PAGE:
Discover Historic Landmarks In West Virginia
In 1861, Virginians in the northwestern part of the state defied
Virginia's secession from the United States. The region
chose to remain in the Union and form a new state. West Virginia
was admitted into the Union in 1863, after conditions requiring
the gradual emancipation of slaves had been met.
The state motto is "Mountaineers are always free," and West
Virginia lives up to its nickname of the "Mountain State." With
an average altitude of 1,500 feet above sea level, it's the
highest of any state east of the Mississippi River.
For a long time, West Virginia was a leading producer of coal in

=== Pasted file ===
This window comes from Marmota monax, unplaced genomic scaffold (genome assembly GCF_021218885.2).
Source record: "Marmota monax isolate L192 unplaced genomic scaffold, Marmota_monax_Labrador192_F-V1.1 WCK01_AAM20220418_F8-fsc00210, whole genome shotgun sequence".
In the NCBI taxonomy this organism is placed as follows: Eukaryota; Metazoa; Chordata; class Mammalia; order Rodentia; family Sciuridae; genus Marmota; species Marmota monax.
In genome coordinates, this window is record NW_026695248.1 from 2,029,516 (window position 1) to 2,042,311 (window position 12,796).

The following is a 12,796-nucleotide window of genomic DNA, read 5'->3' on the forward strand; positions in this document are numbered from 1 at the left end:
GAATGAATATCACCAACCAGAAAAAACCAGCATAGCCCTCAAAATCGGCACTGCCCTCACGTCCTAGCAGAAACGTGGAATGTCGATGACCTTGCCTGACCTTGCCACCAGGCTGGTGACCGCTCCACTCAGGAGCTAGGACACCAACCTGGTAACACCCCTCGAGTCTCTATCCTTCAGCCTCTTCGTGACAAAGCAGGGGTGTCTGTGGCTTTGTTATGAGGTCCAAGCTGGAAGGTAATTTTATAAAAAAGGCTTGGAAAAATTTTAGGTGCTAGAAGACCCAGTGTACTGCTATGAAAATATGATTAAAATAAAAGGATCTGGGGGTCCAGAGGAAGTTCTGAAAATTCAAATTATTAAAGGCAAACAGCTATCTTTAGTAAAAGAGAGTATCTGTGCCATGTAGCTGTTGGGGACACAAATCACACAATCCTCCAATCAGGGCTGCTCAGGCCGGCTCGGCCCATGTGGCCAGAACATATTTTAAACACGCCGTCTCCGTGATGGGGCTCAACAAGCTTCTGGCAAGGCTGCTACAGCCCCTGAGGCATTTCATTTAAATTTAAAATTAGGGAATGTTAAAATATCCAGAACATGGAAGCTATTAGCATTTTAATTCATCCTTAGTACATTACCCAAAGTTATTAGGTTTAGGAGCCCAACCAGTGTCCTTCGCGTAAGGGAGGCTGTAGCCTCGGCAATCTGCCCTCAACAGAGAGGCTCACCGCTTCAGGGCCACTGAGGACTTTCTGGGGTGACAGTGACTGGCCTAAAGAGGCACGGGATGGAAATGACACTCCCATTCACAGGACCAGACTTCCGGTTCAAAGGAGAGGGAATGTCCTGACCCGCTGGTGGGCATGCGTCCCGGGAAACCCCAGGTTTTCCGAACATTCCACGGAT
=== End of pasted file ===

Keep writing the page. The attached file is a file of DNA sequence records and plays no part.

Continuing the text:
North America, but many people left to pursue better employment
opportunities. That trend has turned around, and now the state's
economy is in a more stable condition.
The capital is Charleston, and the state flower is the big
National Historic Landmarks in West Virginia
ANDREWS METHODIST EPISCOPAL CHURCH
BALTIMORE AND OHIO RAILROAD MARTINSBURG
DAVIS AND ELKINS
ELKINS COAL AND COKE
COMPANY HISTORIC DISTRICT
GRAVE CREEK MOUND
OLD MAIN, BETHANY
REBER RADIO TELESCOPE